But nothing in Soul Surfer's tedious early moments can prepare the viewer for the sheer ineptitude and silliness of Bethany's brutal shark attack. Paddling in high waves with family friends, Bethany's right arm is consumed by a CGI shark straight out of Sharktopus. The brazenly cheap look to the special effects sends the film into Mystery Science Theater 3000 territory, and it's certainly the most hilariously awful surprise attack by a shark since Samuel L. Jackson got devoured by one in Deep Blue Sea. As the strangely calm Bethany gets pulled ashore bleeding profusely, McNamara ups the intensity by infusing the soundtrack with ghostly chants, as if the island gods were readying to transport our hero into the afterlife. A pattern of fast cuts, snap zooms, and helicopter birds-eye shots leads to a calm dream sequence where Bethany envisions herself riding the perfect wave into a bright white light. The entire sequence unveils an unsettling pattern of sledgehammer visual cues and religious symbolism, something Soul Surfer takes to increasingly absurd levels as it escalates the drama.

If the buildup to Bethany's tragic incident is defined by a sense of entitlement and growing arrogance, then the following trajectory of her rehab/life lessons/victory lap is represented by an increasingly disturbing religious doctrine built around ideological submission. As Bethany comes to grips with her disability, two diverging viewpoints begin to circle her character. On the one side, you've got the mass media, human sharks attempting to solicit Bethany's story for profit. In one of the many awkward side plots, Tom agrees to allow Inside Edition to buy Bethany a prosthetic arm in return for a "small interview." During the disastrous presentation, even the family dog can't take the stupidity on display, chewing on the prosthesis strap in one of the film's few real moments of action.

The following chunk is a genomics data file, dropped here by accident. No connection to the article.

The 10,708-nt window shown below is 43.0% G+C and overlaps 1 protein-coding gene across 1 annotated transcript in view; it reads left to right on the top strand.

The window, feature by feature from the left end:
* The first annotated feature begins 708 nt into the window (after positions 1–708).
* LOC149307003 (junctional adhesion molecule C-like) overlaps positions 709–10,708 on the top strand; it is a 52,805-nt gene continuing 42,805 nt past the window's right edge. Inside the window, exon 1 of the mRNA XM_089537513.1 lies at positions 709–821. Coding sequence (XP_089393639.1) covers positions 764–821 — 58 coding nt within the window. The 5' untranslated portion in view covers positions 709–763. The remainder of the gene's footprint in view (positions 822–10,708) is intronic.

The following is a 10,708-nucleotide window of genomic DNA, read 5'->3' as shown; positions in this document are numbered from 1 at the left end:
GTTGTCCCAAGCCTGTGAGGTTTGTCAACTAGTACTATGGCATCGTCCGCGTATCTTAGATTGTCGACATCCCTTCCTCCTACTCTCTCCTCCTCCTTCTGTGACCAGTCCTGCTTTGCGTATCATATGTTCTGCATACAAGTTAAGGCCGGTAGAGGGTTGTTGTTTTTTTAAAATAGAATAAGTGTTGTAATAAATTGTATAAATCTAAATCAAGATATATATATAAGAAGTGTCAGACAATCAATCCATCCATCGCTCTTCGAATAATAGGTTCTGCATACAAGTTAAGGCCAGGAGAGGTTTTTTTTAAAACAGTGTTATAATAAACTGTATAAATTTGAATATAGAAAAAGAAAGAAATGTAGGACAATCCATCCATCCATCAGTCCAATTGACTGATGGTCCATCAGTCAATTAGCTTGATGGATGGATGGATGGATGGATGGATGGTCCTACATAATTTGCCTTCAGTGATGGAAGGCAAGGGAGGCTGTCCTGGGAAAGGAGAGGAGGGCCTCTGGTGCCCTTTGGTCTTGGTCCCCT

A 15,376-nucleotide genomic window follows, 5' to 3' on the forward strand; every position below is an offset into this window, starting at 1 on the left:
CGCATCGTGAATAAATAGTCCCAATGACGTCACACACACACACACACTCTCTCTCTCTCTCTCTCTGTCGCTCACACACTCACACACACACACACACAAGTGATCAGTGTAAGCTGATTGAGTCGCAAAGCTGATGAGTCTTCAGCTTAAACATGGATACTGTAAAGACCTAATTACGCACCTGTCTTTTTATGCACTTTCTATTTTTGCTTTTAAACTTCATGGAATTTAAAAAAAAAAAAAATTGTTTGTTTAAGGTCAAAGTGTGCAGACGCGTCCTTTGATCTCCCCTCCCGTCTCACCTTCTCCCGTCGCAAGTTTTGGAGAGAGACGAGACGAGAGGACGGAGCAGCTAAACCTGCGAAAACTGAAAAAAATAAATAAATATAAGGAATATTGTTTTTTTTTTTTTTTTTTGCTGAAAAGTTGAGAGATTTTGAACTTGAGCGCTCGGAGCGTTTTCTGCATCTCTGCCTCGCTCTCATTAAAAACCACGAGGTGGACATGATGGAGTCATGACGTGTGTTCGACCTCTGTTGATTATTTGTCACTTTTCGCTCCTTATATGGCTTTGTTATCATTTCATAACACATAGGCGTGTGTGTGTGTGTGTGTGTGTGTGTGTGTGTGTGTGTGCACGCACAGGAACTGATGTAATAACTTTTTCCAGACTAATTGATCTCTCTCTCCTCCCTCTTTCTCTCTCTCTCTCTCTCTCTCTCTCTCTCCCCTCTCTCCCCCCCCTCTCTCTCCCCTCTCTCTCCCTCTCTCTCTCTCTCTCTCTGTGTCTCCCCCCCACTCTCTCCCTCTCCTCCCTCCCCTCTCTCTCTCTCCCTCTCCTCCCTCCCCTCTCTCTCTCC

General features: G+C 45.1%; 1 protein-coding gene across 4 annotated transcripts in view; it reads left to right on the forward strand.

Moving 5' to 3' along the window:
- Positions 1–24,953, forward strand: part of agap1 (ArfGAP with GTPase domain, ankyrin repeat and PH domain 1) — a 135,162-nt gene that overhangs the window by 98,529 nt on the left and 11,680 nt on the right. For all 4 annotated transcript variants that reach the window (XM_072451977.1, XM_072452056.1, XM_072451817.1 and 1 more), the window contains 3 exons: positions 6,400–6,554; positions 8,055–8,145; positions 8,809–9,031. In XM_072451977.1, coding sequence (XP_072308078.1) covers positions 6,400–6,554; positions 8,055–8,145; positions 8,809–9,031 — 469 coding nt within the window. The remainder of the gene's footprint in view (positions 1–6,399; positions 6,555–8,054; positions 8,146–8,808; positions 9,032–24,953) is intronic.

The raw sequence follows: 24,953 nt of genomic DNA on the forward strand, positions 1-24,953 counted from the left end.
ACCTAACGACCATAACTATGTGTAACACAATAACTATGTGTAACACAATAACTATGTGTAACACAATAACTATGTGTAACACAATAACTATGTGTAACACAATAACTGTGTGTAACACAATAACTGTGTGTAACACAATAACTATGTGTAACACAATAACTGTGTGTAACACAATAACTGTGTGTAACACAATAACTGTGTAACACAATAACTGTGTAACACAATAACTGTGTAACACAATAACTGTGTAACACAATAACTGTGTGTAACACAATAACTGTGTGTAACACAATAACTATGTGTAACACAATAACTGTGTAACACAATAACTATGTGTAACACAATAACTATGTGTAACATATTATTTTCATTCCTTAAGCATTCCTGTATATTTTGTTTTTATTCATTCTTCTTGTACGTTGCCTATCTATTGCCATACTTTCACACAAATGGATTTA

The bloodthirsty media is combated by a faith-based platform, personified by Sarah's increasingly strong influence over Bethany, whose dwindling confidence is restored during a humanitarian trip to Tsunami-ravaged Thailand. In a third-world tropical hell, Bethany's purity shines bright as she teaches an indigenous child to surf and inspires the rest of the demoralized populace to take to the water and splash around in unity. It's the film's most blatantly manipulative and insincere attempt at emotion, like a satirical riff on the pomposity of American Idol's "Idol Gives Back" segments of recent years. Except, it's all deadly serious.

When Bethany returns to the sanctity and safety of Maui, reborn and ready to surf competitively with one arm, the cursory sports film clichés pop up again. The anti-climactic duel between Bethany and Malina just proves how successfully Soul Surfer strangles every dramatic scene with indulgent visual aesthetics, referencing a higher being guiding all of us from above via haloed lens flares and booming musical crescendos. In one final stab at resonance, McNamara tries to connect "the energy of the ocean" and Bethany's relationship with religion, but neither feels at all earned or engagingly fleshed out. Soul Surfer just sits there lifeless on a numbingly bland narrative template, waiting for a big wave of originality to validate its existence. That creative infusion never comes. The audience gets put out of its misery by Bethany's final shotgun-blast of reflective wisdom, which feels like a prayer we already know is false, a punchline we don't need to finish: "In the end, I realized life is a lot like surfing…" But isn't everything?

Director(s): Sean McNamara Screenwriter(s): Sean McNamara, Deborah Schwartz, Douglas Schwartz, Michael Berk Cast: AnnaSophia Robb, Dennis Quaid, Helen Hunt, Craig T. Nelson, Kevin Sorbo, Lorraine Nicholson, Sonya Balmores Distributor: FilmDistrict Runtime: 105 min Rating: PG Year: 2011